19. 19. MRPP Analysis• Rank-transformed, Sorenson distance measure – Old, forest pools – New, forest pools – New, open canopy pools – Natural pools• A= 0.353, p=0.0000000• Pairwise comparisons (A>0.3, p≈0.00000): Pool type 1 Pool type 2 A New, open Old, forest 0.4387 New, open Natural 0.4258 Old, forest Natural 0.3422
  20. 20. Indicator Species Analysis• Identifies species that are indicative of a priori groups• Indicator Value: Percent of perfect indication – Based on relative abundance & relative frequency• “Perfect” indicator species (I.V. = 100) is – Faithful (always present in its group) – Exclusive (never present in other groups)
  21. 21. ISA: Natural, old forest, new forest, & new open pools (top 6 indicator species) Group Species WIS Native IV p Others Osmunda regalis OBL Y 57.1 0.0002 - Carex intumescens FACW+ Y 56.0 0.0002 Natural Quercus rubra FACU- Y 47.8 0.0004 Maianthemum canadense FAC- Y 33.5 0.0074 Agrostis canina FACU Y 50.0 0.0002 Leersia oryzoides, Galium asprellum OBL Y 50.0 0.0002 Cornus Created, old, Lycopus uniflorus OBL Y 41.5 0.0096 amomum forest Populus tremuloides ? Y 39.5 030024 Bidens connata FACW+ Y 35.2 0.014 Amelanchier arborea FAC- Y 34.6 0.0044 Created, Oxalis dillenii ? Y 33.4 0.0502 - new, forest Typha latifolia OBL Y 70.4 0.0002 Euthamia graminifolia, Juncus tenuis FAC- Y 69.1 0.0002 Eleocharis Created, Juncus effusus FACW+ Y 68.1 0.0002 ovata, new, open Potentilla simplex FACU- Y 68.1 0.0002 Scirpus atrovirens, Panicum virgatum FAC Y 64.7 0.0002 Scirpus Carex scoparia FACW Y 64.0 0.0002 cyperinus…
  22. 22. Forest Natural OpenPhotos: plants.usda.gov, florida.plantatlas.usf.edu, & calphotos.berkeley.edu
  23. 23. Objective 2: Environmental influences on- Species composition • Hypothesis: Strongest influences on species composition will be light availability and drawdown (minimum depth/ minimum area/ residual pool) • NMS ordination: Joint plot with environmental factor overlay Future analysis: Logistic models for presence/absence of selected species
  24. 24. NMS: Created pools in species space Stress= 18.94, instability <0.00001 light, terrestrial veg. cover, basal area, tree diversity, pH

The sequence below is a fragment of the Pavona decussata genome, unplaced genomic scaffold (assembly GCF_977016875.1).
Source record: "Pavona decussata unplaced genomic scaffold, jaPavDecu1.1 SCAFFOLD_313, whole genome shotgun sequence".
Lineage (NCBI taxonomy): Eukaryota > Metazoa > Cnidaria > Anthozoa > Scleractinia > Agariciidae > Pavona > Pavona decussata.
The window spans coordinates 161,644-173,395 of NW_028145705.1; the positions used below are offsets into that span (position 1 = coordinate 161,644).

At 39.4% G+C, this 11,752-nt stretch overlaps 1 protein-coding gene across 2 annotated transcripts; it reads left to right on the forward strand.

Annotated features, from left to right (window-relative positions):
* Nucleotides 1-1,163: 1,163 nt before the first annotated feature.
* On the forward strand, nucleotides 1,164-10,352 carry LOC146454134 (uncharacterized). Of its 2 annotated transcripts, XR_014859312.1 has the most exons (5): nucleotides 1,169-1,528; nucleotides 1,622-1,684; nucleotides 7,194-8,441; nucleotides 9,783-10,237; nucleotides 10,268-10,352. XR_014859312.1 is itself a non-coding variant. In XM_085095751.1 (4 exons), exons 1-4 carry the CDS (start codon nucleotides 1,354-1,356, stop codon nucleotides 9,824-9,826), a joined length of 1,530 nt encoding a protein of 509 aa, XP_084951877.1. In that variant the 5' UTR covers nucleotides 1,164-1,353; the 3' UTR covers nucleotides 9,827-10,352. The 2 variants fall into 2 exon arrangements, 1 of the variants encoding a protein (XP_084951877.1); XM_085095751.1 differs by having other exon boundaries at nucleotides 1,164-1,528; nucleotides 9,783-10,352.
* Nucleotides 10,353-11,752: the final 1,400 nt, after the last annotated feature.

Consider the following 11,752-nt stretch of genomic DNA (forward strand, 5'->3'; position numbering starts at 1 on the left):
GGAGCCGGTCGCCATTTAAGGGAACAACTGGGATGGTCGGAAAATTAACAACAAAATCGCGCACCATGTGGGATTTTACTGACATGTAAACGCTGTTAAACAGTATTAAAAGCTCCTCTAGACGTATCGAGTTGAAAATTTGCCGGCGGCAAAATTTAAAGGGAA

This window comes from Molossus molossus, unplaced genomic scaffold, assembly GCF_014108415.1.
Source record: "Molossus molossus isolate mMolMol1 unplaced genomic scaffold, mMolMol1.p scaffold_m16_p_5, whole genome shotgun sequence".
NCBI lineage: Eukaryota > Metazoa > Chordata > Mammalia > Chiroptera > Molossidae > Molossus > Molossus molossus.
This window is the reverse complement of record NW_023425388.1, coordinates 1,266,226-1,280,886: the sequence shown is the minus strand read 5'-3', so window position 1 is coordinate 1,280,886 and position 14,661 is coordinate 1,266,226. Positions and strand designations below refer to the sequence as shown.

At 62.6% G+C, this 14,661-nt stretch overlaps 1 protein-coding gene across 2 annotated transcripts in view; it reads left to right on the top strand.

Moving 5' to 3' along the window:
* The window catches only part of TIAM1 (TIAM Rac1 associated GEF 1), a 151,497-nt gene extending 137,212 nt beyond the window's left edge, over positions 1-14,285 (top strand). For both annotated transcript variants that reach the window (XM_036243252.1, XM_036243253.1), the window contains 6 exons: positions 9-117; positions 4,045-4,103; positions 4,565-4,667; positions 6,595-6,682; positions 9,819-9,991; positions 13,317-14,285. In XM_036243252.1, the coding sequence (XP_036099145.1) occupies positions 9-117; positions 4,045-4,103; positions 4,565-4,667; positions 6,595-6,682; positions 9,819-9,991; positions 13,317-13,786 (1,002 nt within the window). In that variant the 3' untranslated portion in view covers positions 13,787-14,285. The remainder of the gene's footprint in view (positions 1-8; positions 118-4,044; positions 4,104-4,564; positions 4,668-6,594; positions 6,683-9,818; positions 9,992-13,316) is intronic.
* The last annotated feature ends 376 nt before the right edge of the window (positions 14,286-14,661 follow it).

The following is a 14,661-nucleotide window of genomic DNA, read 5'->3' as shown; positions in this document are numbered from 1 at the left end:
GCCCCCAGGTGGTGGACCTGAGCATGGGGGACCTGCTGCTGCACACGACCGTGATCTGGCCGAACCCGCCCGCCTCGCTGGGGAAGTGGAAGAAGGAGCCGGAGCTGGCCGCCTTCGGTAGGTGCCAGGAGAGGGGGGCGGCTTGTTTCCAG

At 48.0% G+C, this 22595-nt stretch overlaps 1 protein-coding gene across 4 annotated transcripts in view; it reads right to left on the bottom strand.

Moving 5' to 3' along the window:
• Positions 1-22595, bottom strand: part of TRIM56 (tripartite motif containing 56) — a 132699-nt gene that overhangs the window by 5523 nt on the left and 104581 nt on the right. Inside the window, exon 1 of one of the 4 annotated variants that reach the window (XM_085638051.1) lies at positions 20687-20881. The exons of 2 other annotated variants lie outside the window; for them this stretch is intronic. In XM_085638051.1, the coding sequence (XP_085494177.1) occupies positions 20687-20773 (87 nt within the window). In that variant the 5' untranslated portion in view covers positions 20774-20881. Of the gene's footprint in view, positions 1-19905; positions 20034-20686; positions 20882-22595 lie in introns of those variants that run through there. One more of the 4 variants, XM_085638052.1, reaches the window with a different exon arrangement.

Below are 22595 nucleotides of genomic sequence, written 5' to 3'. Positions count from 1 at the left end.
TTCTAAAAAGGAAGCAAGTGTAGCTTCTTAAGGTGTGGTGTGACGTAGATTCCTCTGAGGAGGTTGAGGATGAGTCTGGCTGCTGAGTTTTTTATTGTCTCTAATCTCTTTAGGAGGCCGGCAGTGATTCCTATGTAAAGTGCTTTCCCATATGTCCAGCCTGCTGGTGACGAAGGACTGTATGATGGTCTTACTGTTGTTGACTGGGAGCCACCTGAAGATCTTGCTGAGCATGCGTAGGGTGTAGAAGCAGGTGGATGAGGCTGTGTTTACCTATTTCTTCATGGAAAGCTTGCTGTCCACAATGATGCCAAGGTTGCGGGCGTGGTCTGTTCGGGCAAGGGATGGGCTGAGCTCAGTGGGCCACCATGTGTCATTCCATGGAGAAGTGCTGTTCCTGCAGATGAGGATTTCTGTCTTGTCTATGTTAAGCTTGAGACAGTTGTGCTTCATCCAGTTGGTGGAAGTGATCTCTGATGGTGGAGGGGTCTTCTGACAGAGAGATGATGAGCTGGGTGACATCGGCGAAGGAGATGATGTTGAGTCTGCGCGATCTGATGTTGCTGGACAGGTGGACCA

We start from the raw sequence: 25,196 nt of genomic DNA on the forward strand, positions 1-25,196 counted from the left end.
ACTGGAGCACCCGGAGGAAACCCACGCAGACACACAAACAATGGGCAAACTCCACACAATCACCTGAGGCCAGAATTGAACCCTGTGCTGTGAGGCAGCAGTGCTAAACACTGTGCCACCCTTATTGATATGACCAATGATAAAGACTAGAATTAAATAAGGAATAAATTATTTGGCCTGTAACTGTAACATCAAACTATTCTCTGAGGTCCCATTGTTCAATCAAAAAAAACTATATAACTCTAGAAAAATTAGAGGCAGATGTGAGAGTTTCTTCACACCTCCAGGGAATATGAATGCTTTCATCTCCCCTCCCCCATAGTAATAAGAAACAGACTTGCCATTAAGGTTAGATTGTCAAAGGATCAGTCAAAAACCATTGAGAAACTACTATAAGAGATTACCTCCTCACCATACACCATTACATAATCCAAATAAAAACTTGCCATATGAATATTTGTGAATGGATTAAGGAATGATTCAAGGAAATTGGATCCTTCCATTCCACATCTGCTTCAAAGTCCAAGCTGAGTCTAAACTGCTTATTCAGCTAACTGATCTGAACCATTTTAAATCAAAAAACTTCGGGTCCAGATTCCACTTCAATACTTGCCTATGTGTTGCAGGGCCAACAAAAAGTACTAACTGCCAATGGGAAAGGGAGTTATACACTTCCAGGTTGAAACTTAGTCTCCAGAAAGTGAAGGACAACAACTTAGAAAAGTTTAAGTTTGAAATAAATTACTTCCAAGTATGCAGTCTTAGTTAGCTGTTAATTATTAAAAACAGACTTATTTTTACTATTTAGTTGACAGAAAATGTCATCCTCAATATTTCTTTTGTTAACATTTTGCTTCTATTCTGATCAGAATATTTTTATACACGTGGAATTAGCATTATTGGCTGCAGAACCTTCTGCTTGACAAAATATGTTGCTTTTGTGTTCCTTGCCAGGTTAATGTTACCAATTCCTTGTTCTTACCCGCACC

25. 25. Objective 2 cont’d: Environmental influences on- Total cover • Hypothesis: Strongest influences on total vascular plant cover will be Light availability and drawdown • Generalized Linear Model (GLM) of cover – Negative binomial distribution (overdispersed data) – Akaike Information Criterion (AIC)
  26. 26. Selecting variables for model fitting• Highly correlated and/or proxy variables – e.g. light availability and total basal area• Used variable most strongly correlated with total cover• Pool age was not included
  27. 27. Model simplification 2 Light pH Cond Mar.Slope Light*pH pH*Cond AIC Pseudo -r 1 x x x 512.75 0.36 2 x x 513.01 0.34 3 x x x x 513.97 0.36 4 x x x 514.79 0.34 5 x x x x x 515.29 0.37 6 x 516.26 0.28• Top candidate models include: – Light – pH of water – Light*pH interaction• No pool size or drawdown variables
  28. 28. Simple Generalized Linear Models of cover AIC=516.26 AIC=527.32
  29. 29. GLM of cover: Including soil data• No correlation of Db or %OM with total cover• No effect on model fit• Range of values too narrow?
  30. 30. Future Analyses• Regression models (potentially mixed models; random effect = property): – Species richness – Species diversity – Proportion of non-natives – Presence/absence of species of interest (e.g. Typha spp., Carex lupuliformis, etc.)• ANOVA to compare various characteristics among different types of pools
  31. 31. Comparing diversity and richness: – Much larger total area sampled for created pools than for natural pools – Need to account for this difference. Thoughts? Grouping Pool Type n Area (m2) All Natural Natural 7 1695 All Created Created, all 70 4092 Created, by Created, open 43 1660 canopy Created, forest 27 2432 Created, by Created, new, open 43 1660 canopy & Created, new, forest 17 1067 age Created, old, forest 10 1365
  32. 32. Seed bank study• Composite soil samples, n=15 created pools• Seedling emergence method (van der Valk and Davis 1978, Smith and Kadlec 1983, Haukos and Smith 1993)• Transplants- playing the waiting game (and when it’s time to quit playing) Gratiola neglecta Carex spp., Gnaphalium uliginosum, Solidago sp., various dicotyledons
  33. 33. Acknowledgements• Don Leopold- major professor• James Gibbs, John Stella- committee members• Upper Susquehanna Coalition• Edna Bailey Sussman Foundation- funding• Wetland Foundation- funding• Property owners• Jessica Logan- 2010 field assistant• Ecolunch & 401 Illick folks Larval salamander Utricularia sp. Caddisfly larva